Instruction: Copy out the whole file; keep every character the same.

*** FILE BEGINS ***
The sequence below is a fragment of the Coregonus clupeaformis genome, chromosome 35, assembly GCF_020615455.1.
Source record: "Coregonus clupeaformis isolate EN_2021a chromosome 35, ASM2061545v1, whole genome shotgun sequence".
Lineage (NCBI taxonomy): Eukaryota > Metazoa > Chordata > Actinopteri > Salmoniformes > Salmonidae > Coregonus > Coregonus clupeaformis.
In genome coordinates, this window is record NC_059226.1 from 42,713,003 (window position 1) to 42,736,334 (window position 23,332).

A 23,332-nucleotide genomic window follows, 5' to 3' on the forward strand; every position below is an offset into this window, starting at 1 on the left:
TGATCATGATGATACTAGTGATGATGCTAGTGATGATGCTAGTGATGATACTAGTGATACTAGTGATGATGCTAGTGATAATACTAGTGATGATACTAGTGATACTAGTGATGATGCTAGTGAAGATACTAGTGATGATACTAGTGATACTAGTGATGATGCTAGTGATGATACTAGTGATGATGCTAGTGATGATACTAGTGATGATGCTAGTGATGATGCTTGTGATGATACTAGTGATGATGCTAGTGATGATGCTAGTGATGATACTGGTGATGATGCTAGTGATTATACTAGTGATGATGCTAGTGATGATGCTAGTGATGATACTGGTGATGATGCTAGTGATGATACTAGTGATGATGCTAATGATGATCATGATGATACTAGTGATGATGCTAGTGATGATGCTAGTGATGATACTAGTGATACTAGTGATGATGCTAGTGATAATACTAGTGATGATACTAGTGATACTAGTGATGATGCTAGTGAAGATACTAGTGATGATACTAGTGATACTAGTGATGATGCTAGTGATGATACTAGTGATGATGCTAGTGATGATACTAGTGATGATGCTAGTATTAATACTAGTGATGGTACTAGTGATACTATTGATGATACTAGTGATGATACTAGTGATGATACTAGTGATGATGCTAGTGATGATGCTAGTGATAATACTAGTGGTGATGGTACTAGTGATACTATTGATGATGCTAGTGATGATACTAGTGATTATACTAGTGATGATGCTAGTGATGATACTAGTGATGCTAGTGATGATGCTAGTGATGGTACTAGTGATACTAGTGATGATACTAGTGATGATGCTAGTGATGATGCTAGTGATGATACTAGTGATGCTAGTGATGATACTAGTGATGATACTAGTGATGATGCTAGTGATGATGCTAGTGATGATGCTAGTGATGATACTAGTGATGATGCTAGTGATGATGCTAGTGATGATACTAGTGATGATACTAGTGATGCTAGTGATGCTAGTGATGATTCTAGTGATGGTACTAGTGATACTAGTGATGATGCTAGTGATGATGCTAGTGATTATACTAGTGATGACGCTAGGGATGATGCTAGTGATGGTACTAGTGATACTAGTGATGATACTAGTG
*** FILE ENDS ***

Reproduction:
The sequence below is a fragment of the Coregonus clupeaformis genome, chromosome 35, assembly GCF_020615455.1.
Source record: "Coregonus clupeaformis isolate EN_2021a chromosome 35, ASM2061545v1, whole genome shotgun sequence".
Lineage (NCBI taxonomy): Eukaryota > Metazoa > Chordata > Actinopteri > Salmoniformes > Salmonidae > Coregonus > Coregonus clupeaformis.
In genome coordinates, this window is record NC_059226.1 from 42,713,003 (window position 1) to 42,736,334 (window position 23,332).

A 23,332-nucleotide genomic window follows, 5' to 3' on the forward strand; every position below is an offset into this window, starting at 1 on the left:
TGATCATGATGATACTAGTGATGATGCTAGTGATGATGCTAGTGATGATACTAGTGATACTAGTGATGATGCTAGTGATAATACTAGTGATGATACTAGTGATACTAGTGATGATGCTAGTGAAGATACTAGTGATGATACTAGTGATACTAGTGATGATGCTAGTGATGATACTAGTGATGATGCTAGTGATGATACTAGTGATGATGCTAGTGATGATGCTTGTGATGATACTAGTGATGATGCTAGTGATGATGCTAGTGATGATACTGGTGATGATGCTAGTGATTATACTAGTGATGATGCTAGTGATGATGCTAGTGATGATACTGGTGATGATGCTAGTGATGATACTAGTGATGATGCTAATGATGATCATGATGATACTAGTGATGATGCTAGTGATGATGCTAGTGATGATACTAGTGATACTAGTGATGATGCTAGTGATAATACTAGTGATGATACTAGTGATACTAGTGATGATGCTAGTGAAGATACTAGTGATGATACTAGTGATACTAGTGATGATGCTAGTGATGATACTAGTGATGATGCTAGTGATGATACTAGTGATGATGCTAGTATTAATACTAGTGATGGTACTAGTGATACTATTGATGATACTAGTGATGATACTAGTGATGATACTAGTGATGATGCTAGTGATGATGCTAGTGATAATACTAGTGGTGATGGTACTAGTGATACTATTGATGATGCTAGTGATGATACTAGTGATTATACTAGTGATGATGCTAGTGATGATACTAGTGATGCTAGTGATGATGCTAGTGATGGTACTAGTGATACTAGTGATGATACTAGTGATGATGCTAGTGATGATGCTAGTGATGATACTAGTGATGCTAGTGATGATACTAGTGATGATACTAGTGATGATGCTAGTGATGATGCTAGTGATGATGCTAGTGATGATACTAGTGATGATGCTAGTGATGATGCTAGTGATGATACTAGTGATGATACTAGTGATGCTAGTGATGCTAGTGATGATTCTAGTGATGGTACTAGTGATACTAGTGATGATGCTAGTGATGATGCTAGTGATTATACTAGTGATGACGCTAGGGATGATGCTAGTGATGGTACTAGTGATACTAGTGATGATACTAGTG